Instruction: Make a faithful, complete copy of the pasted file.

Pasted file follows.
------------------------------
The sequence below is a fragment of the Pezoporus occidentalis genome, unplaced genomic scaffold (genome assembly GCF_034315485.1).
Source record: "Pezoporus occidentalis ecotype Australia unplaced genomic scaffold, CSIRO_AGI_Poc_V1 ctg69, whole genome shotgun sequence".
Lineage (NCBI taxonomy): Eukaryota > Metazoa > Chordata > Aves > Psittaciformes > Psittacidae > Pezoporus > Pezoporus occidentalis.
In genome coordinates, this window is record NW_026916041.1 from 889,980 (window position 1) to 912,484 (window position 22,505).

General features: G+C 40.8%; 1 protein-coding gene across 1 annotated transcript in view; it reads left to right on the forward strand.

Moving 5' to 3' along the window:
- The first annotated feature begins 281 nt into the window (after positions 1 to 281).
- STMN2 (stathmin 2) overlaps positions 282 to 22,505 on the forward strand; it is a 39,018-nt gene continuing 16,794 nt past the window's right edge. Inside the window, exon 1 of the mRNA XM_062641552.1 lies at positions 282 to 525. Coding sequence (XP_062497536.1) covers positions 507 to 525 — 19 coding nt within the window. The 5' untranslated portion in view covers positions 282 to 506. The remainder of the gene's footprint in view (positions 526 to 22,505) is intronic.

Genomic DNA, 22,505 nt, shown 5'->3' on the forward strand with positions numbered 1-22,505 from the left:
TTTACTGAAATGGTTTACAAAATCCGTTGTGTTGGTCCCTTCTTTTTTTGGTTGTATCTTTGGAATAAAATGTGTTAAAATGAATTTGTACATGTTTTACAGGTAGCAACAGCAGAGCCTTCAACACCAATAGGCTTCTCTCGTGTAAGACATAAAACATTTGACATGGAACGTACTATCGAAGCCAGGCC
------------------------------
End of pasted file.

The sequence below is a fragment of the Pezoporus occidentalis genome, unplaced genomic scaffold (genome assembly GCF_034315485.1).
Source record: "Pezoporus occidentalis ecotype Australia unplaced genomic scaffold, CSIRO_AGI_Poc_V1 ctg69, whole genome shotgun sequence".
Lineage (NCBI taxonomy): Eukaryota > Metazoa > Chordata > Aves > Psittaciformes > Psittacidae > Pezoporus > Pezoporus occidentalis.
In genome coordinates, this window is record NW_026916041.1 from 889,980 (window position 1) to 912,484 (window position 22,505).

General features: G+C 40.8%; 1 protein-coding gene across 1 annotated transcript in view; it reads left to right on the forward strand.

Moving 5' to 3' along the window:
- The first annotated feature begins 281 nt into the window (after positions 1 to 281).
- STMN2 (stathmin 2) overlaps positions 282 to 22,505 on the forward strand; it is a 39,018-nt gene continuing 16,794 nt past the window's right edge. Inside the window, exon 1 of the mRNA XM_062641552.1 lies at positions 282 to 525. Coding sequence (XP_062497536.1) covers positions 507 to 525 — 19 coding nt within the window. The 5' untranslated portion in view covers positions 282 to 506. The remainder of the gene's footprint in view (positions 526 to 22,505) is intronic.

Genomic DNA, 22,505 nt, shown 5'->3' on the forward strand with positions numbered 1-22,505 from the left:
TTTACTGAAATGGTTTACAAAATCCGTTGTGTTGGTCCCTTCTTTTTTTGGTTGTATCTTTGGAATAAAATGTGTTAAAATGAATTTGTACATGTTTTACAGGTAGCAACAGCAGAGCCTTCAACACCAATAGGCTTCTCTCGTGTAAGACATAAAACATTTGACATGGAACGTACTATCGAAGCCAGGCC